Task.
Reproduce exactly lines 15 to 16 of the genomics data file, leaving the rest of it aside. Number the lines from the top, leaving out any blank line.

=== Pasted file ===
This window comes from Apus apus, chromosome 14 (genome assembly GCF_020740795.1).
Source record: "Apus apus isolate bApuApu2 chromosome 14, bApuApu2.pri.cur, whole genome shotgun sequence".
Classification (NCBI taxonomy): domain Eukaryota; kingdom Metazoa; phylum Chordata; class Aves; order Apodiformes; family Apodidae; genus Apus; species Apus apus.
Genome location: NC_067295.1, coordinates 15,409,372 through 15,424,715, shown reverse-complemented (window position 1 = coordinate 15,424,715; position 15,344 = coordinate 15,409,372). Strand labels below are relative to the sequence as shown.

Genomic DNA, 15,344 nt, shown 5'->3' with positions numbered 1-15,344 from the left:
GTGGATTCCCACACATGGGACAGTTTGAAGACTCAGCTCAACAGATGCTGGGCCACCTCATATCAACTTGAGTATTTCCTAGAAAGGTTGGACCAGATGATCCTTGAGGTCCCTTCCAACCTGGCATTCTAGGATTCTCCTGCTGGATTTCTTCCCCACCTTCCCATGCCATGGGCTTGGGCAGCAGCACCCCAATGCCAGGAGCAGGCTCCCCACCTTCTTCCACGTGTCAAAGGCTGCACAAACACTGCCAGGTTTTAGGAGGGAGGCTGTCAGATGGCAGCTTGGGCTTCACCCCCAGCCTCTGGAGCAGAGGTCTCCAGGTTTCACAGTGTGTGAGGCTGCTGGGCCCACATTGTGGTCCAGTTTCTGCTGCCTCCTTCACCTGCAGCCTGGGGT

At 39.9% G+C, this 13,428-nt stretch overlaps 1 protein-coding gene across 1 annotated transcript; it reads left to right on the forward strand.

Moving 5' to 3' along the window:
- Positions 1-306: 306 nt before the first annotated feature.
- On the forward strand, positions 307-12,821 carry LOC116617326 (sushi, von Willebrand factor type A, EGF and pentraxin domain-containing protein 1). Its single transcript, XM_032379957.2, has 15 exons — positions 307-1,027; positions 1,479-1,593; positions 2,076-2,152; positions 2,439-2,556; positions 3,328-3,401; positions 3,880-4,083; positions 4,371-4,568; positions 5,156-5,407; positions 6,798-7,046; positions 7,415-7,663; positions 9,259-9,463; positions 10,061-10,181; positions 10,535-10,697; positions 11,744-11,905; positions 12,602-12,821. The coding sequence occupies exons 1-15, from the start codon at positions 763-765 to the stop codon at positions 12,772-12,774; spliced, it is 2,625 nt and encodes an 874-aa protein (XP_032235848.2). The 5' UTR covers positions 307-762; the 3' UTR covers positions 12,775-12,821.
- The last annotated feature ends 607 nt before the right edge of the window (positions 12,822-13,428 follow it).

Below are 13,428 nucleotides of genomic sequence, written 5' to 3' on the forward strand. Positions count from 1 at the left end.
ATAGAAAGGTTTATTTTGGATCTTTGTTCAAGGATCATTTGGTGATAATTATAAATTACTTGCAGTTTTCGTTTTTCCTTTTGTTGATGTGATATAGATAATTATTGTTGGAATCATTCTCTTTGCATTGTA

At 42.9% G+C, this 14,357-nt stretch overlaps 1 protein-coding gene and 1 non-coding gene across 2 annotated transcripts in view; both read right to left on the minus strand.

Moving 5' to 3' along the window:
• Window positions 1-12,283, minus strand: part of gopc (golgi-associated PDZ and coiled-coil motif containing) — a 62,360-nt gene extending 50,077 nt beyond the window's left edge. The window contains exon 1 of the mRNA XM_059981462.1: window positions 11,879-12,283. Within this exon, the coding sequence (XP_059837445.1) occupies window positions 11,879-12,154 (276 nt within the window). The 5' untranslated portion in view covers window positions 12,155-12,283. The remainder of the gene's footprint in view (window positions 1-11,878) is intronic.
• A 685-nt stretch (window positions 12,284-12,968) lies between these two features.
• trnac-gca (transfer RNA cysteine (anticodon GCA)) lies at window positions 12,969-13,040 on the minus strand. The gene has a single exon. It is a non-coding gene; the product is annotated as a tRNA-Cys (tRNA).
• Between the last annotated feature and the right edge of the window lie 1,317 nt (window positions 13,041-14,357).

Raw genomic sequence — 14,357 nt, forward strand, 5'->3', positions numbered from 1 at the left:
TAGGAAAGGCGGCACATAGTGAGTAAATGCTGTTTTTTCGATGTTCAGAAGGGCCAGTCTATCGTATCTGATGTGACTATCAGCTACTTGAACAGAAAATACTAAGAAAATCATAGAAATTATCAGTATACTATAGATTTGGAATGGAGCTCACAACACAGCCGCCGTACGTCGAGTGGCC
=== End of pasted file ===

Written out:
Moving 5' to 3' along the window:
• Window positions 1-12,283, minus strand: part of gopc (golgi-associated PDZ and coiled-coil motif containing) — a 62,360-nt gene extending 50,077 nt beyond the window's left edge. The window contains exon 1 of the mRNA XM_059981462.1: window positions 11,879-12,283. Within this exon, the coding sequence (XP_059837445.1) occupies window positions 11,879-12,154 (276 nt within the window). The 5' untranslated portion in view covers window positions 12,155-12,283. The remainder of the gene's footprint in view (window positions 1-11,878) is intronic.